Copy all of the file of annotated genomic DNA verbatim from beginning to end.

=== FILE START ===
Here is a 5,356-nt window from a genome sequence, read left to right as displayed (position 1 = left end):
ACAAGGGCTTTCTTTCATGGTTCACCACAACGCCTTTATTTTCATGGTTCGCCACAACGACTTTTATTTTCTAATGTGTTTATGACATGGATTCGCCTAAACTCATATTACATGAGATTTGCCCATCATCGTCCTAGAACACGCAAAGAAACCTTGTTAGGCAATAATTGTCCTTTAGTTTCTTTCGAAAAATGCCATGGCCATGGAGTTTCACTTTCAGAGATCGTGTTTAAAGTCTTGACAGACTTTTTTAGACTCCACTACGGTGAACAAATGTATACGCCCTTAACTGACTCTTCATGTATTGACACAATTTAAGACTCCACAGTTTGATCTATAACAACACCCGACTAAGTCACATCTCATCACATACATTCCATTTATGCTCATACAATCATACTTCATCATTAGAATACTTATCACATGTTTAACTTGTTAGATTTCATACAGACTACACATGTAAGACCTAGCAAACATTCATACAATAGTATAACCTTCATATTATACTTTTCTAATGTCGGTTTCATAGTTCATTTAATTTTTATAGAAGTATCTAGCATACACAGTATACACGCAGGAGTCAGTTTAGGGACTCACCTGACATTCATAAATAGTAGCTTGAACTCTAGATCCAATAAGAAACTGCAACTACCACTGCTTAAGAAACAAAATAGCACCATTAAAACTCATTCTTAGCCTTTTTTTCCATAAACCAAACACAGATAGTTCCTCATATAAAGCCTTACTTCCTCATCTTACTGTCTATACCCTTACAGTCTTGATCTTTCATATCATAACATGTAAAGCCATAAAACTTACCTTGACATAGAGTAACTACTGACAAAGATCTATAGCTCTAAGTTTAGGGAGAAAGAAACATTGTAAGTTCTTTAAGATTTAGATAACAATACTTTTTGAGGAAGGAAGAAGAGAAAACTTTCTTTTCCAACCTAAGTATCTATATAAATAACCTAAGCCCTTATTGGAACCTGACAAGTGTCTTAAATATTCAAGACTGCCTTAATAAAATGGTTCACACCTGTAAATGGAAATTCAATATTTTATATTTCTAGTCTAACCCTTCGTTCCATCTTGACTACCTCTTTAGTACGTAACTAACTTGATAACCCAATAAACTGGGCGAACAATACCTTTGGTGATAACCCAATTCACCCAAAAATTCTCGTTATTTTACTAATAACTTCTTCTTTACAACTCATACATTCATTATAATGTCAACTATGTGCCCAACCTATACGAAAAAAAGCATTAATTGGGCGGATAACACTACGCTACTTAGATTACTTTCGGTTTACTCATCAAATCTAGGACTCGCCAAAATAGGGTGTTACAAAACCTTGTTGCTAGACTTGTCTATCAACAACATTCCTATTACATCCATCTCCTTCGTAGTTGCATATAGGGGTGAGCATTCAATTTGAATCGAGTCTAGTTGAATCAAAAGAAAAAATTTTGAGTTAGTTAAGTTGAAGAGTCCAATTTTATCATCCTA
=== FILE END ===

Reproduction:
Here is a 5,356-nt window from a genome sequence, read left to right as displayed (position 1 = left end):
ACAAGGGCTTTCTTTCATGGTTCACCACAACGCCTTTATTTTCATGGTTCGCCACAACGACTTTTATTTTCTAATGTGTTTATGACATGGATTCGCCTAAACTCATATTACATGAGATTTGCCCATCATCGTCCTAGAACACGCAAAGAAACCTTGTTAGGCAATAATTGTCCTTTAGTTTCTTTCGAAAAATGCCATGGCCATGGAGTTTCACTTTCAGAGATCGTGTTTAAAGTCTTGACAGACTTTTTTAGACTCCACTACGGTGAACAAATGTATACGCCCTTAACTGACTCTTCATGTATTGACACAATTTAAGACTCCACAGTTTGATCTATAACAACACCCGACTAAGTCACATCTCATCACATACATTCCATTTATGCTCATACAATCATACTTCATCATTAGAATACTTATCACATGTTTAACTTGTTAGATTTCATACAGACTACACATGTAAGACCTAGCAAACATTCATACAATAGTATAACCTTCATATTATACTTTTCTAATGTCGGTTTCATAGTTCATTTAATTTTTATAGAAGTATCTAGCATACACAGTATACACGCAGGAGTCAGTTTAGGGACTCACCTGACATTCATAAATAGTAGCTTGAACTCTAGATCCAATAAGAAACTGCAACTACCACTGCTTAAGAAACAAAATAGCACCATTAAAACTCATTCTTAGCCTTTTTTTCCATAAACCAAACACAGATAGTTCCTCATATAAAGCCTTACTTCCTCATCTTACTGTCTATACCCTTACAGTCTTGATCTTTCATATCATAACATGTAAAGCCATAAAACTTACCTTGACATAGAGTAACTACTGACAAAGATCTATAGCTCTAAGTTTAGGGAGAAAGAAACATTGTAAGTTCTTTAAGATTTAGATAACAATACTTTTTGAGGAAGGAAGAAGAGAAAACTTTCTTTTCCAACCTAAGTATCTATATAAATAACCTAAGCCCTTATTGGAACCTGACAAGTGTCTTAAATATTCAAGACTGCCTTAATAAAATGGTTCACACCTGTAAATGGAAATTCAATATTTTATATTTCTAGTCTAACCCTTCGTTCCATCTTGACTACCTCTTTAGTACGTAACTAACTTGATAACCCAATAAACTGGGCGAACAATACCTTTGGTGATAACCCAATTCACCCAAAAATTCTCGTTATTTTACTAATAACTTCTTCTTTACAACTCATACATTCATTATAATGTCAACTATGTGCCCAACCTATACGAAAAAAAGCATTAATTGGGCGGATAACACTACGCTACTTAGATTACTTTCGGTTTACTCATCAAATCTAGGACTCGCCAAAATAGGGTGTTACAAAACCTTGTTGCTAGACTTGTCTATCAACAACATTCCTATTACATCCATCTCCTTCGTAGTTGCATATAGGGGTGAGCATTCAATTTGAATCGAGTCTAGTTGAATCAAAAGAAAAAATTTTGAGTTAGTTAAGTTGAAGAGTCCAATTTTATCATCCTA